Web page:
Rectal toxicity after intensity modulated radiotherapy for prostate cancer: Which rectal dose volume constraints should we use? - Abstract

BACKGROUND: To define rectal dose volume constraints (DVC) to prevent ⩾grade2 late rectal toxicity (LRT) after intensity modulated radiotherapy (IMRT) for prostate cancer (PC).

MATERIAL AND METHODS: Six hundred thirty-seven PC patients were treated with primary (prostate median dose: 78Gy) or postoperative (prostatic bed median dose: 74Gy (adjuvant)-76Gy (salvage)) IMRTwhile restricting the rectal dose to 76Gy, 72Gy and 74Gy respectively. The impact of patient characteristics and rectal volume parameters on ⩾grade2 LRT was determined. DVC were defined to estimate the 5% and 10% risk of developing ⩾grade2 LRT.

RESULTS: The 5-year probability of being free from ⩾grade2 LRT, non-rectal blood loss and persisting symptoms is 88.8% (95% CI: 85.8-91.1%), 93.4% (95% CI: 91.0-95.1%) and 94.3% (95% CI: 92.0-95.9%) respectively. There was no correlation with patient characteristics. All volume parameters, except rectal volume receiving ⩾70Gy (R70), were significantly correlated with ⩾grade2 LRT. To avoid 10% and 5% risk of ⩾grade2 LRT following DVC were derived: R40, R50, R60 and R65 < 64-35%, 52-22%, 38-14% and 5% respectively.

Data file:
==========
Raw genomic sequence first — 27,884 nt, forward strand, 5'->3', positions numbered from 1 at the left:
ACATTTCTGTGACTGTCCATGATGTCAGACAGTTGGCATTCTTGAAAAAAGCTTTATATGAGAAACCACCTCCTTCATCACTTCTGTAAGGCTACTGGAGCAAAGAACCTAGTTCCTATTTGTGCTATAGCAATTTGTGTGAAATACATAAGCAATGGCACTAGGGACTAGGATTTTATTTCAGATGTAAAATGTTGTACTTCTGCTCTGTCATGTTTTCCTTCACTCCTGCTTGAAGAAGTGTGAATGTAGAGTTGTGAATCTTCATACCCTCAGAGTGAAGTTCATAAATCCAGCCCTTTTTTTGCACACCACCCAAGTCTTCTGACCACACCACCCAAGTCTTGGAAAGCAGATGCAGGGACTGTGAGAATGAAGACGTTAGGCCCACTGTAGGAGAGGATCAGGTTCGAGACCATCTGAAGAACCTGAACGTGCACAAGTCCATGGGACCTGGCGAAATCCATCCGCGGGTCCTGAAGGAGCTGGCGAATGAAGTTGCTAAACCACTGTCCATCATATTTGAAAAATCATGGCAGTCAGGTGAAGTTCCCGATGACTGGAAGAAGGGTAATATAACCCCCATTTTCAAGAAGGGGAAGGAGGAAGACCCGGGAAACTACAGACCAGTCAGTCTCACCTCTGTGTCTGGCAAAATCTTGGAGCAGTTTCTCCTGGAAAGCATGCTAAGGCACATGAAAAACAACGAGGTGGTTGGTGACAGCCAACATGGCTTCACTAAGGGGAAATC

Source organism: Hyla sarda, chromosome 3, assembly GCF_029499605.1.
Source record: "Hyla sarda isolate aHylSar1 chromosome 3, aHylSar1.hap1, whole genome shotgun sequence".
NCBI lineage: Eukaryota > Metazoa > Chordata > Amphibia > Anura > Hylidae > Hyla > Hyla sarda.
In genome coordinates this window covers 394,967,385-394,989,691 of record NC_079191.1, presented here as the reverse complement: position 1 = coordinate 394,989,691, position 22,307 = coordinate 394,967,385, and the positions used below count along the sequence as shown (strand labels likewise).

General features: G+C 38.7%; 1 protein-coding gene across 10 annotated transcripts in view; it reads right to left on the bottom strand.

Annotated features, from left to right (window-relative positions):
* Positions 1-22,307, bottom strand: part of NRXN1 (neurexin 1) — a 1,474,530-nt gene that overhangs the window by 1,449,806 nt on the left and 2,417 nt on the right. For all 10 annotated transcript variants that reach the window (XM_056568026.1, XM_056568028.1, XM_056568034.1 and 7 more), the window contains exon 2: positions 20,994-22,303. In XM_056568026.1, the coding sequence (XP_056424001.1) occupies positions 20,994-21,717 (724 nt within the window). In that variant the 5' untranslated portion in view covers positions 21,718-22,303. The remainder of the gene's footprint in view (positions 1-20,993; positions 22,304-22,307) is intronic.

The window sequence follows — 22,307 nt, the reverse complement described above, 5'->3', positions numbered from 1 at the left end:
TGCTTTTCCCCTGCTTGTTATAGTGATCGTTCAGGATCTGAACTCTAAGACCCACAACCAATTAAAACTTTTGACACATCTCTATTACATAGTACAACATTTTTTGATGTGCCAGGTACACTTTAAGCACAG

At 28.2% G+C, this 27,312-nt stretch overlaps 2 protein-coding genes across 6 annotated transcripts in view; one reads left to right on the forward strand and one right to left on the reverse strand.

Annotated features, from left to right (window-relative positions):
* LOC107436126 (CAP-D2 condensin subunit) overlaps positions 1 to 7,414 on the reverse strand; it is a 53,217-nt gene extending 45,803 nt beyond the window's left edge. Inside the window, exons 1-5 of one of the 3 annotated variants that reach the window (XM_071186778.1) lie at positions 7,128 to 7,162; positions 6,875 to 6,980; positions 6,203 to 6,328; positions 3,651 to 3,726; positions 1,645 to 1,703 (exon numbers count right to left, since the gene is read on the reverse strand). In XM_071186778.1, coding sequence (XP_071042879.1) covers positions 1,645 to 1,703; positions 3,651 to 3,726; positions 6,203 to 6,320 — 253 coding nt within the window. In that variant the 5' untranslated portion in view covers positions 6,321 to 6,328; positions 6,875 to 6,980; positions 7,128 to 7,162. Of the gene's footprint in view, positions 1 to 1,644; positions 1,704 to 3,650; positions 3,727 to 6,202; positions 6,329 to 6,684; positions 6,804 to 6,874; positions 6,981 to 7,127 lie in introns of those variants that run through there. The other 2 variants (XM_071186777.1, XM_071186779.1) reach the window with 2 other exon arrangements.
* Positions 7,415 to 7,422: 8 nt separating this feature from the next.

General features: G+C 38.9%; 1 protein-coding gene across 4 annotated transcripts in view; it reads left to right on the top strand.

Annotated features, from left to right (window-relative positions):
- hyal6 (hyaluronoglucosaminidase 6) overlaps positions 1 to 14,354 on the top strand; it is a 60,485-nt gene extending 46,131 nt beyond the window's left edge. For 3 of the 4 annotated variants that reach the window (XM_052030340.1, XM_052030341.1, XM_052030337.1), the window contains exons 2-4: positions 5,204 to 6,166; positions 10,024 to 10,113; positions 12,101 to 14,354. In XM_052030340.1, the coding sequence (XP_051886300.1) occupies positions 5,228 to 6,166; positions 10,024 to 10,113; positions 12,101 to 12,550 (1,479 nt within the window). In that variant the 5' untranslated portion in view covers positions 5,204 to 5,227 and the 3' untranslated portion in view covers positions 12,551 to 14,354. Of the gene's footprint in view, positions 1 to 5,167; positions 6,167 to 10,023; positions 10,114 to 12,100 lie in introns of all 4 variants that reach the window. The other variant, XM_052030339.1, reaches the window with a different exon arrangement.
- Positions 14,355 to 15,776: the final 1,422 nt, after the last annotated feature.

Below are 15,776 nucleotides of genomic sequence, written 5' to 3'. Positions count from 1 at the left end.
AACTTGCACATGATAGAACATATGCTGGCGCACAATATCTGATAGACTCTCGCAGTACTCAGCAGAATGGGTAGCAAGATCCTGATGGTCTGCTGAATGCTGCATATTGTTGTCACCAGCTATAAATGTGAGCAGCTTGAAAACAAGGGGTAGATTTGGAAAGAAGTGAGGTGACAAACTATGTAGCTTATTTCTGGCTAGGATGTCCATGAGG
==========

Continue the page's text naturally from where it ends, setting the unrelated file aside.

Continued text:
CONCLUSION: Applying existing rectal volume constraints resulted in a 5-year estimated risk of developing late ⩾grade2 LRT of 11.2%. New rectal DVC for primary and postoperative IMRT planning of PC patients are proposed. A prospective evaluation is needed.

Written by:
Fonteyne V, Ost P, Vanpachtenbeke F, Colman R, Sadeghi S, Villeirs G, Decaestecker K, De Meerleer G.   Are you the author?
Ghent University Hospital, Department of Radiation Oncology and Experimental Cancer Research, Belgium; Ghent University, Biostatistics Unit, Department of Public Health, Faculty of Medicine and Health Sciences, Belgium; Ghent University Hospital, Department of Radiology, Belgium; Ghent University Hospital, Department of Urology, Belgium.  

Reference: Radiother Oncol. 2014 Dec;113(3):398-403.
doi: 10.1016/j.radonc.2014.10.014

PubMed Abstract
PMID: 25441610 Prostate Cancer Section


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